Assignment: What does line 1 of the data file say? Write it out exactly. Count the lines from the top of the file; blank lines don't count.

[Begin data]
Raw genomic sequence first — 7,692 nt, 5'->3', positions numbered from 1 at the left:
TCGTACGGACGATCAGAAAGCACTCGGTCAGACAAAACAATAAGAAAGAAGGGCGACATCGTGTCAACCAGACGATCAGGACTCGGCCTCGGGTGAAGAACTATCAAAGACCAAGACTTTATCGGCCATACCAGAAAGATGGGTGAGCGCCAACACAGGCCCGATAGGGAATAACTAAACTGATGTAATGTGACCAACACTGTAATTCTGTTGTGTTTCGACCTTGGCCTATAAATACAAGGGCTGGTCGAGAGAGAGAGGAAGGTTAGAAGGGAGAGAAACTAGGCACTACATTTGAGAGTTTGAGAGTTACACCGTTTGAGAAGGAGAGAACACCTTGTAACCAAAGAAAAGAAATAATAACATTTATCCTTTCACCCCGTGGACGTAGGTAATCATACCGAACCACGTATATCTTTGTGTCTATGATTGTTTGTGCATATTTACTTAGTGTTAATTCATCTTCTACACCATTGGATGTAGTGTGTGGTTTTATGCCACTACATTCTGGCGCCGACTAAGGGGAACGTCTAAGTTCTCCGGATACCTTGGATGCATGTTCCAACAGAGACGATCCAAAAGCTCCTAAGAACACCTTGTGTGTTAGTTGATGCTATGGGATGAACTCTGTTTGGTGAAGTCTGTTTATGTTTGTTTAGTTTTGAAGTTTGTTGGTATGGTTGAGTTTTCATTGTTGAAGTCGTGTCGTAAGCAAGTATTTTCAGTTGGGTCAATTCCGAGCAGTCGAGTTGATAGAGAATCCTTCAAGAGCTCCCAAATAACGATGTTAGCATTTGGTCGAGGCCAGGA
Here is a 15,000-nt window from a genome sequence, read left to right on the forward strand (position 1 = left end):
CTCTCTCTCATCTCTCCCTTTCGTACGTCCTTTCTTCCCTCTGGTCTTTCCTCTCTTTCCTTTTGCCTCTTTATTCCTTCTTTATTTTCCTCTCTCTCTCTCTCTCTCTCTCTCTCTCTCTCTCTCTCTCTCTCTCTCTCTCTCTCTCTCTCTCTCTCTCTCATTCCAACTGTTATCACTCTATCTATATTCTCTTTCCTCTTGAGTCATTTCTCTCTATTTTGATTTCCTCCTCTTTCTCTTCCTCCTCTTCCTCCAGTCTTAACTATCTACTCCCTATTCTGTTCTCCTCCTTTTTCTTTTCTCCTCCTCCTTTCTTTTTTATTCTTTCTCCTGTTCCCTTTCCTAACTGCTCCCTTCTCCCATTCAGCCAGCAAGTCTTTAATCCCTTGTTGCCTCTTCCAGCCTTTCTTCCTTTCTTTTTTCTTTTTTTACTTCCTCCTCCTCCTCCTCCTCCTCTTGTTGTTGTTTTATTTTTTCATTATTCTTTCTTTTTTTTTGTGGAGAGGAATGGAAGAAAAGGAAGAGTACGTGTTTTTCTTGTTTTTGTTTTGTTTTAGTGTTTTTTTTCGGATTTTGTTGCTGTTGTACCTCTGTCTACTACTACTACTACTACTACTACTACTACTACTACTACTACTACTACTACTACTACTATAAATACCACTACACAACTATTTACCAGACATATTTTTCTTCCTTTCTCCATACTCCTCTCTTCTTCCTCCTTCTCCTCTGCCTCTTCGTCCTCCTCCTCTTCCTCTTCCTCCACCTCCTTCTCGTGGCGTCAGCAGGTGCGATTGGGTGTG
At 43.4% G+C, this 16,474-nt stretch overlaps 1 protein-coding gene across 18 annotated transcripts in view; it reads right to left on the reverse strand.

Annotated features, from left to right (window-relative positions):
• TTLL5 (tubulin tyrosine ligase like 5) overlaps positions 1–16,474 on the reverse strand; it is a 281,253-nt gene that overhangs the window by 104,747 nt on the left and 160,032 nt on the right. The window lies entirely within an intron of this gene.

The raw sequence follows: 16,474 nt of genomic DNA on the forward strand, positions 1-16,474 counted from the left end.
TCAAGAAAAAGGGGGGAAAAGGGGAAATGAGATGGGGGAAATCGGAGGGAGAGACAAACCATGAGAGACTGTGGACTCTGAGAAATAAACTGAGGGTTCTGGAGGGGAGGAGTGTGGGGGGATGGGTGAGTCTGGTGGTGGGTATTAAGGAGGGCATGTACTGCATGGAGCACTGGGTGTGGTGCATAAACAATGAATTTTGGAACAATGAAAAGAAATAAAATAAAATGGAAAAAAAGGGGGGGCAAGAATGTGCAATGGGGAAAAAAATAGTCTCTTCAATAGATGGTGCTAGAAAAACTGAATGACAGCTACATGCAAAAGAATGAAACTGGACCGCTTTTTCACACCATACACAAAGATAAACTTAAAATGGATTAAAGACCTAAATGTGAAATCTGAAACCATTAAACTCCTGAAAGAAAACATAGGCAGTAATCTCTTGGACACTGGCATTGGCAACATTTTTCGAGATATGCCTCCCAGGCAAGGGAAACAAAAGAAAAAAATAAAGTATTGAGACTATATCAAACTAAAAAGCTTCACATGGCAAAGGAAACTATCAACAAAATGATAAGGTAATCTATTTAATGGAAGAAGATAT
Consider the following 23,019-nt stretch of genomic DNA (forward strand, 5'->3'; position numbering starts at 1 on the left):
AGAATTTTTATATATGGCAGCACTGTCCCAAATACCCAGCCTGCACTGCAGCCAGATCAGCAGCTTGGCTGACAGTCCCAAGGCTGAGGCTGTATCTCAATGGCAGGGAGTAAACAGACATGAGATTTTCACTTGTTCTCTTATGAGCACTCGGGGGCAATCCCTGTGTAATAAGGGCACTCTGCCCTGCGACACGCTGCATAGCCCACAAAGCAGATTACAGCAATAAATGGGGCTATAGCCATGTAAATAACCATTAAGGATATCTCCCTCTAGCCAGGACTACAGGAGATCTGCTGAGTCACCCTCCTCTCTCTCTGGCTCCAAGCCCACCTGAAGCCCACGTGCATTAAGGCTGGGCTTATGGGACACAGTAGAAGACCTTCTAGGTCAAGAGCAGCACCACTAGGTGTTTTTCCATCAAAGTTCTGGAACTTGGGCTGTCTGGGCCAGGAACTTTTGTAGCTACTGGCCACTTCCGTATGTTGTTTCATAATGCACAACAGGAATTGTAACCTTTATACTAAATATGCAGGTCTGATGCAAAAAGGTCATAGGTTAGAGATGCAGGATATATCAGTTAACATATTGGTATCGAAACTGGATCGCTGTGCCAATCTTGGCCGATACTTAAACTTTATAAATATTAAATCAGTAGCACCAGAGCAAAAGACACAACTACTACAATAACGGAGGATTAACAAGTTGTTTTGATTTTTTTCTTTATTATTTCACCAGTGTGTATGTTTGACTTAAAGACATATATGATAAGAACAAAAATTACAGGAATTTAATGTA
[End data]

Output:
Raw genomic sequence first — 7,692 nt, 5'->3', positions numbered from 1 at the left: